How to prune a clematisStuart | YLF
Pruning your clematis keeps it healthy and vigorous, helps stop the plant collapsing under its own weight, and encourages flowers to bloom at a sensible height. But when and how do you go about pruning a plant notorious for its tendency to gallop away into a tangled mess?
When to prune a clematis?
Clematis fit into three pruning categories: early flowering, late flowering and large flowering. Some bloom on new growth and others on growth from the previous year. If you’re not sure which group your clematis belongs to, let it flower, take note of when it blooms and what kind of flower it produces, and prune accordingly.
Group 1: Early bloomers
|Early bloomers like Clematis ‘Armandii’ should be pruned as soon as its done flowering.
Clematis that bloom during the winter and spring, flower on the previous year’s growth. Prune these varieties as soon as they’ve finished flowering.
Avoid cutting too much of the very old wood as this is less likely to produce the new shoots on which next year’s flowers will bloom. Also bear in mind how vigorous the plant is – the faster it grows, the more cutting back it can take. Cut back dead wood, and reduce what’s left to fit the available space, remembering that it’s the new shoots that will produce next year’s flowers.
Group 2: Large-flowering clematis
|Large flowering clematis should be pruned in spring, while the plant is still dormant.
The large flowered clematis bear flowers on new shoots which grow from the previous year’s stems. Although they bloom during the late spring and summer, some cultivars also produce a second flush at the tips of the current year’s growth in late summer and autumn.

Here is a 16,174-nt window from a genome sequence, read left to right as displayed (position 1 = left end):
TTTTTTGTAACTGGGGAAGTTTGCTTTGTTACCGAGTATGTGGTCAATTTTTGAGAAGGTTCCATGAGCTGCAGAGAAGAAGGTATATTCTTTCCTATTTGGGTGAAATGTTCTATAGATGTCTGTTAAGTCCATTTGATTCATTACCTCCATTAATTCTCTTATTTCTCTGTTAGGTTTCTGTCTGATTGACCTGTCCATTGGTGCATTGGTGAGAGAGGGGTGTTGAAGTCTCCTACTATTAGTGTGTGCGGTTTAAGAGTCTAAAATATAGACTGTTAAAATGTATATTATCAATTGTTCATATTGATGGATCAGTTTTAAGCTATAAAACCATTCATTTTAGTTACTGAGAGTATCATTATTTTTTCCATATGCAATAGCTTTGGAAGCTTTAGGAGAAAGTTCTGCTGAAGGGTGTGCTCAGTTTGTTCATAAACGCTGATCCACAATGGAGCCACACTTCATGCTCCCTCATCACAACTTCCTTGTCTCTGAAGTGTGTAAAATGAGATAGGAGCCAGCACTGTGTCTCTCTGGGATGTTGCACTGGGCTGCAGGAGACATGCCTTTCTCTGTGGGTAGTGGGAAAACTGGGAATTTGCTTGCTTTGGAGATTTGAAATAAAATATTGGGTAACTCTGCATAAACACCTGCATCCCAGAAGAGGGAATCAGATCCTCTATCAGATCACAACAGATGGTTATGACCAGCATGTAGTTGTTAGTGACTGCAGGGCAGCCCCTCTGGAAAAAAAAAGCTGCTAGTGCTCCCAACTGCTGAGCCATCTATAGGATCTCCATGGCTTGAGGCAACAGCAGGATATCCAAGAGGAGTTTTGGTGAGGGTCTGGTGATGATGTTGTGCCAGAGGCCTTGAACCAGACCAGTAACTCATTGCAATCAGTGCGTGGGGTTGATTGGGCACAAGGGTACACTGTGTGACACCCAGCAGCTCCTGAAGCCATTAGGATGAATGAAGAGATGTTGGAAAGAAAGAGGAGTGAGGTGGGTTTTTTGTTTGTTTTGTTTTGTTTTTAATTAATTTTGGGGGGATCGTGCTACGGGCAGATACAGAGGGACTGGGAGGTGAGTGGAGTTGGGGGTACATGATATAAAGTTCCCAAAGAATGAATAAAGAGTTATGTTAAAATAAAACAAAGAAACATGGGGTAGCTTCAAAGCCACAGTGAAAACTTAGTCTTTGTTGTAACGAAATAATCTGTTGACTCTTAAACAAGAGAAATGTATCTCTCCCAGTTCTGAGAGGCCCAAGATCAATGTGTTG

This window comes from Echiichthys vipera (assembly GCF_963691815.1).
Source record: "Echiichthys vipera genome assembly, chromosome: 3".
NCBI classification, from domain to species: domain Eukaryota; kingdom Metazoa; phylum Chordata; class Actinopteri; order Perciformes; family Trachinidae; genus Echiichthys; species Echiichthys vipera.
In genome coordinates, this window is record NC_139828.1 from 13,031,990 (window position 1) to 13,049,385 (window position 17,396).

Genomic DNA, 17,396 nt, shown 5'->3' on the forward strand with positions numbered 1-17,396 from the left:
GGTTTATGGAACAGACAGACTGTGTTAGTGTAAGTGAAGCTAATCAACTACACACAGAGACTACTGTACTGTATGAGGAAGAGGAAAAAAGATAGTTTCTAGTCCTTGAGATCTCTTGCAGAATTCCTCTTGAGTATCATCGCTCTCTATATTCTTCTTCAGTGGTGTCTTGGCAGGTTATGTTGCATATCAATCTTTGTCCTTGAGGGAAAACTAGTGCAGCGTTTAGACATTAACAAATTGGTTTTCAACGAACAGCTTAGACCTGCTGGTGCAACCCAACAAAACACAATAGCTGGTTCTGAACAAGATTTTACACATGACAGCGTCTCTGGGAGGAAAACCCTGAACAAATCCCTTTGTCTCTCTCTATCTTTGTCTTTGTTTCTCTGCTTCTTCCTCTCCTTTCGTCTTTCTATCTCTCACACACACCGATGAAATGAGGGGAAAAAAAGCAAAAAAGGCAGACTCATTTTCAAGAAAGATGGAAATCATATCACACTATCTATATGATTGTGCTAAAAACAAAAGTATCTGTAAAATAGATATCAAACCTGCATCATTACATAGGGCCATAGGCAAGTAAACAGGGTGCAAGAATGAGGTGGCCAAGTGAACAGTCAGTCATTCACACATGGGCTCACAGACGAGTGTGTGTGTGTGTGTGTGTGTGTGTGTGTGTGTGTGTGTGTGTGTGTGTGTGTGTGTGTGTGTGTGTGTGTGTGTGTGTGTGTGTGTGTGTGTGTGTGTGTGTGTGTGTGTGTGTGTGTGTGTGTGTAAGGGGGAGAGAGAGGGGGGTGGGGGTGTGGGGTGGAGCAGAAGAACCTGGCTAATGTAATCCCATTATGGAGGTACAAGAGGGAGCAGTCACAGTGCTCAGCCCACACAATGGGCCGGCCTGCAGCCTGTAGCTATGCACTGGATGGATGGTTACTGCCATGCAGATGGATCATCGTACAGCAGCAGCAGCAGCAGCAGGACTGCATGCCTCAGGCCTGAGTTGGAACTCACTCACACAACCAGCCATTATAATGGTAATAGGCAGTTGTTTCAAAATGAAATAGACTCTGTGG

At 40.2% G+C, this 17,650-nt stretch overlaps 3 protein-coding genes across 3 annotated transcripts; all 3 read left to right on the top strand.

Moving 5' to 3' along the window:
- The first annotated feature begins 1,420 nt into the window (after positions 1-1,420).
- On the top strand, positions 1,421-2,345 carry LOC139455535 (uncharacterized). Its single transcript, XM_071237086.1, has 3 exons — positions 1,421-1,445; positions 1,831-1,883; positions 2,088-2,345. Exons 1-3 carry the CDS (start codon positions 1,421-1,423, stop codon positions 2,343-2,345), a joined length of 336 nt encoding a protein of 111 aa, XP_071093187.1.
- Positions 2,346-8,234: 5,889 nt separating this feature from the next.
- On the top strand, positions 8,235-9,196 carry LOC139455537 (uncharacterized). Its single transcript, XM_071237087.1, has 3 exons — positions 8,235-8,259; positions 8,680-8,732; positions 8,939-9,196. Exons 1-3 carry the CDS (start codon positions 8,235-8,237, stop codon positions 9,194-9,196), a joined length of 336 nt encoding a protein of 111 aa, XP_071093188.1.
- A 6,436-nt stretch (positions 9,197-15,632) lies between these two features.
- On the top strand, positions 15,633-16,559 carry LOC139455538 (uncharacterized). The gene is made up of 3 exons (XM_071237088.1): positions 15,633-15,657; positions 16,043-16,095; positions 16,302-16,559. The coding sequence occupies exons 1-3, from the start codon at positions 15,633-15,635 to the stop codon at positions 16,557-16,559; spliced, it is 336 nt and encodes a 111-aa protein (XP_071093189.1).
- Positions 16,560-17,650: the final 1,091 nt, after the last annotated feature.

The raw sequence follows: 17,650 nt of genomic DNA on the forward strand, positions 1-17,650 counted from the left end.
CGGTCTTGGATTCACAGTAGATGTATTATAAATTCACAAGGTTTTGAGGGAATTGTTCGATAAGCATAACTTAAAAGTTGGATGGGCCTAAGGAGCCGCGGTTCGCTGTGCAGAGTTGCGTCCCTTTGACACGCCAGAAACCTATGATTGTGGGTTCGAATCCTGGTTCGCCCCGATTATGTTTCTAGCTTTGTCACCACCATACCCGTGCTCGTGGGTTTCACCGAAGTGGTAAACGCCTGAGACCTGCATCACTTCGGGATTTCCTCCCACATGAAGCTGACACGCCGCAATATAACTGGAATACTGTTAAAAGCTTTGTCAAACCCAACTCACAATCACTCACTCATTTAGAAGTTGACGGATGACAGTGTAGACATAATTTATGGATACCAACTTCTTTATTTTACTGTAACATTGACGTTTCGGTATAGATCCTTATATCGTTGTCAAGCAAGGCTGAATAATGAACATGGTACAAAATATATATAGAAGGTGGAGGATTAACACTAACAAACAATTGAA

Prune your large flowering clematis during the spring, when the plant is still dormant. Remove any damaged, dead or weak stems, cutting back to a pair of healthy buds. Avoid heavy pruning at this stage as you may get less early flowers.
In early summer, when the first flush of flowers has finished, you can prune the plant again. Simply cut back flowered stems to a set of strong, healthy buds or a side shoot just below the faded blooms. This encourages healthy new growth.
Now is also the time to prune overgrown plants to reduce their size, something which is best done a little at a time over a number of years.
Group 3: Late flowering clematis
|Late flowering clematis like the beautiful ‘Kardynal Wyszynski’ are the easiest to prune.
Late flowering varieties and their cultivars are clematis that bloom from summer to late autumn on the current year’s stems. This group also contains the herbaceous clematis species.
Arguably the easiest to prune, cut your late-flowering clematis back to a pair of strong buds about 20cm (8”) above the ground in spring before they start into active growth.
Pruning clematis needn’t be a headache. By following these simple instructions, your plants should produce plentiful blooms for you to enjoy, without resembling a bird’s nest for the rest of the year.
Pruning guide courtesy of Thompson & Morgan